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A rock star/business man with an actual degree in mathematics, and just when Barbe was looking for someone to teach MBUS 3000? It was too good to be true. “I got no shortage of music business contacts, that’s the easy part,” Barbe said. “Finding someone like David who had the combination of the academic qualifications and mathematics and financial background AND the music business experience was just an ideal fit for the program.” Lowery seems excited about the opportunity to share his knowledge with students regardless of their professional intentions. As for those leaning toward music, Lowery said he believes this program will give them skills to at least pursue it as a supplement. “I really think that everybody that wants to be in the music business now could actually be in the music business on some level,” Lowery said. “At least part time.” The new business world as Lowery sees it is less based on record companies and moving evermore online, meaning less billionaire record executives, but more opportunities for anyone to participate in a business they love. Indie labels, DIY producers, music website designers, all have possible futures. “We’re entering this world where so much of our products are ideas or information, and in that world, for various technical mathematical reason, you have lots of dwarves and a handful of giants.” Lowery said, quoting Nassim Taleb. “So yeah there’s plenty of room to be a dwarf in this business.”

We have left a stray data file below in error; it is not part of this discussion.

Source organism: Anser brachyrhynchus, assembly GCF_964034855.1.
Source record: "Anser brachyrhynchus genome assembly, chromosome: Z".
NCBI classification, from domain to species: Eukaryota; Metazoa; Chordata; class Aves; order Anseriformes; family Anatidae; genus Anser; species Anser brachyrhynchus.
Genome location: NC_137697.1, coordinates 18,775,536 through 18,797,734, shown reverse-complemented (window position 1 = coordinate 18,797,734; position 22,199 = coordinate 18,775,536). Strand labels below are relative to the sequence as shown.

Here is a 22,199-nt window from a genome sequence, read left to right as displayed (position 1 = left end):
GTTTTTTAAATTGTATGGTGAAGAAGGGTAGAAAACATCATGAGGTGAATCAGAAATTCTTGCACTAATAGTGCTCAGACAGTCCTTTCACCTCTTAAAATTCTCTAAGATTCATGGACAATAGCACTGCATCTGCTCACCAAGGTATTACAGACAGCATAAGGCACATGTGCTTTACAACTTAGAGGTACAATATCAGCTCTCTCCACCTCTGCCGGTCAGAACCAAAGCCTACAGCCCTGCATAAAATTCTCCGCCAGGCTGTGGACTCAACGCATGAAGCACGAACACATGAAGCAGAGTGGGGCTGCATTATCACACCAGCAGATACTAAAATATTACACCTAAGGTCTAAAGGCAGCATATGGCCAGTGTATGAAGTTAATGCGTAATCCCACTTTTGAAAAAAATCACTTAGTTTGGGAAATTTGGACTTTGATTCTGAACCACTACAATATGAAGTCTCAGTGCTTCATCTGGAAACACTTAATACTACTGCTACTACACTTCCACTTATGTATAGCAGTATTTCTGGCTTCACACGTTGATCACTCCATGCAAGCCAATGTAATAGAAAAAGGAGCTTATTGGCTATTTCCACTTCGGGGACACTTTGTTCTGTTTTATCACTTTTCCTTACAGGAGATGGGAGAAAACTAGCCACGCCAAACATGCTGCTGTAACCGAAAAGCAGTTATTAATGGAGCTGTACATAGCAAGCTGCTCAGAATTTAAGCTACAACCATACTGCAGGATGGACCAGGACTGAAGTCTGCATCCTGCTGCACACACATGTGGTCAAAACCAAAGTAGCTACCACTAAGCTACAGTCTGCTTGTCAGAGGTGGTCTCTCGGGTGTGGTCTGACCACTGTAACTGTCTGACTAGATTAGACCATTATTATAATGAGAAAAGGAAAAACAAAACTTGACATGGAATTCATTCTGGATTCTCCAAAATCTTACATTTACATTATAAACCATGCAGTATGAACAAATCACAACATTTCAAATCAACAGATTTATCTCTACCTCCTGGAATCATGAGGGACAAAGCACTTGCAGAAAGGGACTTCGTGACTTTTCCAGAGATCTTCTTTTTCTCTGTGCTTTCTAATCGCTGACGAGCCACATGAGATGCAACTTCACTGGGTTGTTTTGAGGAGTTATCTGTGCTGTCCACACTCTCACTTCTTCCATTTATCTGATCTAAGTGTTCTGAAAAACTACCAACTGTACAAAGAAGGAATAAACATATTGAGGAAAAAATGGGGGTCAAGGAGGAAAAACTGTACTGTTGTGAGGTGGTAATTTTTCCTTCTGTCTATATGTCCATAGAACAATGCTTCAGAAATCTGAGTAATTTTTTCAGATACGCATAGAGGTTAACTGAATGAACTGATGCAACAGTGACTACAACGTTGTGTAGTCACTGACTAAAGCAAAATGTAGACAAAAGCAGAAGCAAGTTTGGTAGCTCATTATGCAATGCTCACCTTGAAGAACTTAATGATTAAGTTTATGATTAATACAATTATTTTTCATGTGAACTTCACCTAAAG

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Previous puzzle’s solution 8 1

1 7

6 3

9 8


2 5

7 9

5 2

3 6


3 5

7 8

1 3

5 6

8 9


6 7

9 1

9 6

4 9

5 4

6 2

3 1


8 5

1 3

2 8

4 3

7 8

2 9

3 4

8 7

1 6

5 1

9 5

6 2

1 4

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8 5

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6 2

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5 2

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4 1

1 3

6 9

9 2

4 1

7 6

1 3

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8 4


The Japanese puzzle Sudoku relies on reasoning and logic. To solve it, fill in the grid so that every row, every column and every 3 by 3 box contains the digits 1 through 9. Nothing has to add up to anything else.

8 1 2

1 7 5

6 3 9

9 8 3

4 1

2 5 6

7 9 8